WGLT | Bloomington-Normal's Public Media
Candidates at a table
Jeff Smudde / WGLT

What To Do About Downtown: Bloomington Council Candidates Share Ideas

Empty buildings. Aging infrastructure. An arena losing money. What can the city do to revitalize Downtown Bloomington? Candidates for city council took on the question at a GLT and League of Women Voters forum Tuesday night.

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Voter Guide 2019

Voter Guide: Where The Candidates Stand

Be ready for the April 2 election! GLT and the League of Women Voters asked the Bloomington and Normal council candidates about their positions on the biggest issues facing our community.

Kelly Ogden and Luis Cabezas
The Dollyrots

Dollyrots D.I.Y. Ethic Pays Off

The Dollyrots lead vocalist/bassist Kelly Ogden said moving from Florida to Los Angeles in 2002 and then forming their own record label a decade later have been shrewd life decisions.

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Music Stories

Eliza Gilkyson
Jordan Strauss/Invision / AP

Since 1992, GLT’s Acousticity has explored the world of “flexible folk,” with a distinctive mix of bluegrass, Celtic and songwriter music.

Kelly Ogden and Luis Cabezas
The Dollyrots

The Dollyrots lead vocalist/bassist Kelly Ogden said moving from Florida to Los Angeles in 2002 and then forming their own record label a decade later have been shrewd life decisions.

Daniel Watkins
Troy Phillips

Alt-folk and newgrass singer-songwriter Daniel Watkins felt somewhat isolated growing up in Henry, a town today of roughly 2,300 on the west side of the Illinois River about 45 minutes northeast of Peoria.

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When Cyclone Idai, a devastating tropical storm, swept across southeastern Africa on Thursday, it killed at least 150 people, displaced hundreds of thousands and left Beira, a coastal city of a half-million people in central Mozambique, almost totally destroyed.

In the aftermath, with some of their neighbors still trapped on rooftops or in trees, some local residents began the long process of recovery with a small but notable rebuttal to nature, by beginning to move the beach back to its rightful place.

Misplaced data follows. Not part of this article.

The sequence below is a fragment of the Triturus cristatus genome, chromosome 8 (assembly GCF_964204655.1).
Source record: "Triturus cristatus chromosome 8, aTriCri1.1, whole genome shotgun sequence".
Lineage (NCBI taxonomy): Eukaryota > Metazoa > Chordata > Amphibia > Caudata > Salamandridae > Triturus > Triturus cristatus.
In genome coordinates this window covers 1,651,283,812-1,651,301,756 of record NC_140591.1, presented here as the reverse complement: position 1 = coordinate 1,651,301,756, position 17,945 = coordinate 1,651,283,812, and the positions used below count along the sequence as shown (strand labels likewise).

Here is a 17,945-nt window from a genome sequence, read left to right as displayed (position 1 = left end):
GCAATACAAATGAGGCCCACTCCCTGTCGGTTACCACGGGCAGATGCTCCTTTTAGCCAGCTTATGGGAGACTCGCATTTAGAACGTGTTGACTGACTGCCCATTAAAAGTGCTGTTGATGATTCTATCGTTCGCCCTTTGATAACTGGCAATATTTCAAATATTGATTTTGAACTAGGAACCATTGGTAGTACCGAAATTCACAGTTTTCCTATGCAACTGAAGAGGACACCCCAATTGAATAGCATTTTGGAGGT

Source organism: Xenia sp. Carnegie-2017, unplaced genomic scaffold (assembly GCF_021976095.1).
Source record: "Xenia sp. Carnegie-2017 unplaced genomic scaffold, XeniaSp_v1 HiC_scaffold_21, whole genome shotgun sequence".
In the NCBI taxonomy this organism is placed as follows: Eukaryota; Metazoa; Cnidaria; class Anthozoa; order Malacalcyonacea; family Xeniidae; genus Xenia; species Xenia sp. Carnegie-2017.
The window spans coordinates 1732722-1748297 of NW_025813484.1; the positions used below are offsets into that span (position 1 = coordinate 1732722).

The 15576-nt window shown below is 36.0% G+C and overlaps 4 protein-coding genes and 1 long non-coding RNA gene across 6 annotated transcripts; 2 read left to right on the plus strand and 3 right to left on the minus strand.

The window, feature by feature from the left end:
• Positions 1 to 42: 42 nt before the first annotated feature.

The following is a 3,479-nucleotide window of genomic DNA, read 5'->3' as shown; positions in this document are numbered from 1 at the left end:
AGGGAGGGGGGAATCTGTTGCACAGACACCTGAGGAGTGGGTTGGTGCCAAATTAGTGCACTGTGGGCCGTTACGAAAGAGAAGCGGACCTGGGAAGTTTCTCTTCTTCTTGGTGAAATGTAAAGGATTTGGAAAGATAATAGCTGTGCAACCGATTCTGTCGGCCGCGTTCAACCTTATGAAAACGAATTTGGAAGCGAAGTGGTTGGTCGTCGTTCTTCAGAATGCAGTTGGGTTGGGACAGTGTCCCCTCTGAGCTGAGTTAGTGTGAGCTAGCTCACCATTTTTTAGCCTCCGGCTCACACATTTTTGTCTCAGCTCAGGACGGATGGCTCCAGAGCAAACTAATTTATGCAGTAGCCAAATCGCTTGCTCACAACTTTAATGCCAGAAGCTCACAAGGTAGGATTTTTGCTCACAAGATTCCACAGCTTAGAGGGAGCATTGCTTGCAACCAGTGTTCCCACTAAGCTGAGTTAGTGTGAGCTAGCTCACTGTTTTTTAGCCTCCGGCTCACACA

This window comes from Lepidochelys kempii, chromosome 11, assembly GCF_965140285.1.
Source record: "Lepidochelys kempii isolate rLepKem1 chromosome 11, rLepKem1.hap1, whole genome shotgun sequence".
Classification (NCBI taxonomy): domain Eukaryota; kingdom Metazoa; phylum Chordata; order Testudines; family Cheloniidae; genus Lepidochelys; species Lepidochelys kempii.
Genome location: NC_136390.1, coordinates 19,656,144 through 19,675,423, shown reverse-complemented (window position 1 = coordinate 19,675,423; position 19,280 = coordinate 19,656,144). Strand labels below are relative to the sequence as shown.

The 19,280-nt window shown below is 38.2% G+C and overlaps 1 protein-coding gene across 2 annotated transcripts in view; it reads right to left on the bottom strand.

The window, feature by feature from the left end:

Appeals judges of the U.N. War Crimes Tribunal for the former Yugoslavia have upheld Radovan Karadzic's conviction for genocide in the 1995 Srebrenica massacre that claimed the lives of some 8,000 Muslim men and boys.

They also ruled that the 40-year sentence of Karadzic handed down in the first trial, in 2016, was too light given the gravity of the crimes.

Along with the late Serbian President Slobodan Milosevic and Serbian army general Ratko Mladic, Karadzic was a key figure in the Bosnian war.

Democratic presidential hopefuls are betting on bold.

The majority of the Democrats running for president want to create a national health insurance program. Several want to do away with private health insurance entirely. Candidates are engaging on questions about reparations for slavery, and most of the White House hopefuls have endorsed the goal of a carbon-neutral economy within the next decade.

Increase the size of the U.S. Supreme Court? Several candidates are now on board.

The European Commission is hitting Google with a fine of 1.49 billion euros (some $1.7 billion), saying the search and advertising giant broke the EU's antitrust rules and abused its market dominance by preventing or limiting its rivals from working with companies that had deals with Google. The case revolves around search boxes that are embedded on websites — and that display ads brokered by Google.

"Khosh amadee!" Omaid Sharifi, co-founder of ArtLords, an art collective, says as he invites us into his house in a manner that reflects true Afghan hospitality—with grace, a smile and open arms.

The United States may have committed war crimes as it bombed al-Shabab militants in Somalia, a new report Amnesty International alleges.

Researchers for the human rights group investigated five U.S. airstrikes and found that they had resulted in 14 civilian deaths. The U.S. has "indiscriminately killed some of these civilians," Abdullahi Hassan, a Nairobi-based researcher for Amnesty, said in an interview.

New Zealand Prime Minister Jacinda Ardern returned to Christchurch for the second time since a gunman killed 50 people in an attack on two mosques last Friday.

Her first stop was at Cashmere High School, which lost two current students and one former student in last week's shooting, NPR's Rob Schmitz reported.

The hashtag #AbledsAreWeird started with a childhood memory that occurred to writer and disability rights activist Imani Barbarin: she was in her community swimming pool when a man threw her crutch into the pool to "help her swim." Naturally, the crutch sank and she had to fetch it from underwater.

One of the first things I did when I moved to Austin a decade ago was visit the Gutenberg Bible housed in the Harry Ransom Center at the University of Texas.

Storms sweeping across the Rocky Mountains this winter have caused the highest avalanche danger since the ratings started in 1973. More than 3,000 avalanches already have taken place in Colorado alone, and they're unusually large.

White River National Forest lies just outside of Aspen. Part of the forest is known as Highlands Ridge.

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